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Revisiting immunomodulatory functions of IL10 by examining human knock-outs (RIFEK)
Date du début: 1 févr. 2012, Date de fin: 31 janv. 2016 PROJET  TERMINÉ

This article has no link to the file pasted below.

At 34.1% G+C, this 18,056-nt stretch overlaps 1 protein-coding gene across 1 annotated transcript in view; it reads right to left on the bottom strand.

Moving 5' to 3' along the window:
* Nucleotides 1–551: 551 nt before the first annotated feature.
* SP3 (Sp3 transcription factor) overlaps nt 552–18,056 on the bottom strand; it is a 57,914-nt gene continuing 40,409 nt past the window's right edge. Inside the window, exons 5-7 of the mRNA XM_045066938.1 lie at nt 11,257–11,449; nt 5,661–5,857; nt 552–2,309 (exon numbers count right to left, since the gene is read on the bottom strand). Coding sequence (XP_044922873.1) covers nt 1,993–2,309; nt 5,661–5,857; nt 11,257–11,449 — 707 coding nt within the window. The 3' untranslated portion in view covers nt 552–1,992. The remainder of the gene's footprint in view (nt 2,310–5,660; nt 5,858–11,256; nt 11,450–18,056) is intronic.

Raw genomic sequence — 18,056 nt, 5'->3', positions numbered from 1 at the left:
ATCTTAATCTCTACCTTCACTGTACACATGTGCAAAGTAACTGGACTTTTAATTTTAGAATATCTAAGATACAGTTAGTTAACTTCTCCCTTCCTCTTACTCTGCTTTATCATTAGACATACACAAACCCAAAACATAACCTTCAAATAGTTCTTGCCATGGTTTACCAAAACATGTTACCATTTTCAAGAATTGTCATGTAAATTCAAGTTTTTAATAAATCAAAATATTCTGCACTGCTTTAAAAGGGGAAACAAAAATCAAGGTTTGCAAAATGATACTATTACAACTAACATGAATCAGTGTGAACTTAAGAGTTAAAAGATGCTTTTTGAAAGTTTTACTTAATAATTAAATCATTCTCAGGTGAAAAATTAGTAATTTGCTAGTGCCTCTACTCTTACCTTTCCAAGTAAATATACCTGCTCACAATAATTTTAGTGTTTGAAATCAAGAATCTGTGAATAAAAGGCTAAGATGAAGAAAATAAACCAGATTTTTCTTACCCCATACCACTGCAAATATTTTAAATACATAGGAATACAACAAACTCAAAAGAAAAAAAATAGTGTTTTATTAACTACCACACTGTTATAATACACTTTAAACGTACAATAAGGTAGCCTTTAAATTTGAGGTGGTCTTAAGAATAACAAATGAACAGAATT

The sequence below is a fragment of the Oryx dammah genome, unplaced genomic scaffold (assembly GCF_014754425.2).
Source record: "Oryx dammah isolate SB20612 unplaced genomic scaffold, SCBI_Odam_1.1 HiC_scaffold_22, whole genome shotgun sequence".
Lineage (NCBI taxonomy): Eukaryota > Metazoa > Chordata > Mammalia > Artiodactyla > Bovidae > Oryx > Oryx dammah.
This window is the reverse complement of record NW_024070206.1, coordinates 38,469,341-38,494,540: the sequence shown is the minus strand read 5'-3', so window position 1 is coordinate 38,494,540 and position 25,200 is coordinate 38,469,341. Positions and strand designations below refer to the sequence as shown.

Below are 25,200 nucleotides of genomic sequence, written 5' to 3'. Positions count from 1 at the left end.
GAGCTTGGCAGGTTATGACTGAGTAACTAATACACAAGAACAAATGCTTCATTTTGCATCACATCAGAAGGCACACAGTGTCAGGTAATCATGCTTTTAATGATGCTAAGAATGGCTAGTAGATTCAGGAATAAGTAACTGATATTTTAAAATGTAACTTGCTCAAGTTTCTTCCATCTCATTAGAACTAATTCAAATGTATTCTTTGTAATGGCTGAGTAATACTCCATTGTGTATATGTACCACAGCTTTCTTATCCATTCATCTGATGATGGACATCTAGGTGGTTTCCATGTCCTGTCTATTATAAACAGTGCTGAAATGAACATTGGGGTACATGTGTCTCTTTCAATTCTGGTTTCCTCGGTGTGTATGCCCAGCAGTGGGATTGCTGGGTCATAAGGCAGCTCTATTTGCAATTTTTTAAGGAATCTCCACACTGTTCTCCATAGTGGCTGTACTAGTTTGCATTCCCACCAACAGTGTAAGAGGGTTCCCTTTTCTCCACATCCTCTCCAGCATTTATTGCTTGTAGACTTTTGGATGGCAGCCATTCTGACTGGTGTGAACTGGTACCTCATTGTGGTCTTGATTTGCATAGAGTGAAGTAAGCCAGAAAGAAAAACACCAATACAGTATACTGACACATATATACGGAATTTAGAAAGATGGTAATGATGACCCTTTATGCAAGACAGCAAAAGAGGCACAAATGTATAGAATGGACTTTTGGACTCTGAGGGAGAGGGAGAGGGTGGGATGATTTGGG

ObjectivesWe have discovered that early-onset inflammatory bowel disease (IBD) can be caused by mutations in IL10 or its receptor. This project aims to identify further patients suffering from IL10/IL10 receptor deficiency and to clarify the pathomechanism causing the severe phenotype of the patients.DesignThe project will investigate patients with early-onset IBD. Patients will have blood samples taken, white blood cells will be separated, DNA isolated and functional assays and genetic analyses carried out. Intestinal tissue samples will be stained by using immunohistochemical methods.Methodology:We will investigate different stages of IL10/STAT3 signalling in patients' white blood cells using ELISAs and/or Western blot; abnormalities will be confirmed by gene sequencing.Treg cells and Th17 cells will be analysed using flow cytometry or immunohistochemistry; function of Treg cells will be examined using commercially available tests. The role of cytokines other than TNF will be examined by challenging cells with different stimuli and subsequent analysis using chemiluminescence-based cytokine arrays. Neutrophil function and apoptosis will be examined using cytokine arrays, expression of pro- and anti-apoptotic proteins using Western blot and real-time PCR. Investigation of therapy resistance to immunosuppressive drugs includes analysis of NF-kB and NFAT pathways and, if necessary, the use of gene expression assays.Scientific and medical opportunities of the studyThis project may (i) identify further patients with IL10- or IL10 receptor deficiency; (ii) clarify the role of Th17 and Treg cells in the intestine of IL10/IL10 receptor deficient patients; (iii) investigate the role of cytokines other than TNF in the pathogenesis of the disease, (iv) shed light on the impact of neutrophils on the clinical phenotype; and (v) discover the mechanism why patients' cells are resistant to therapy with immunosuppressive drugs.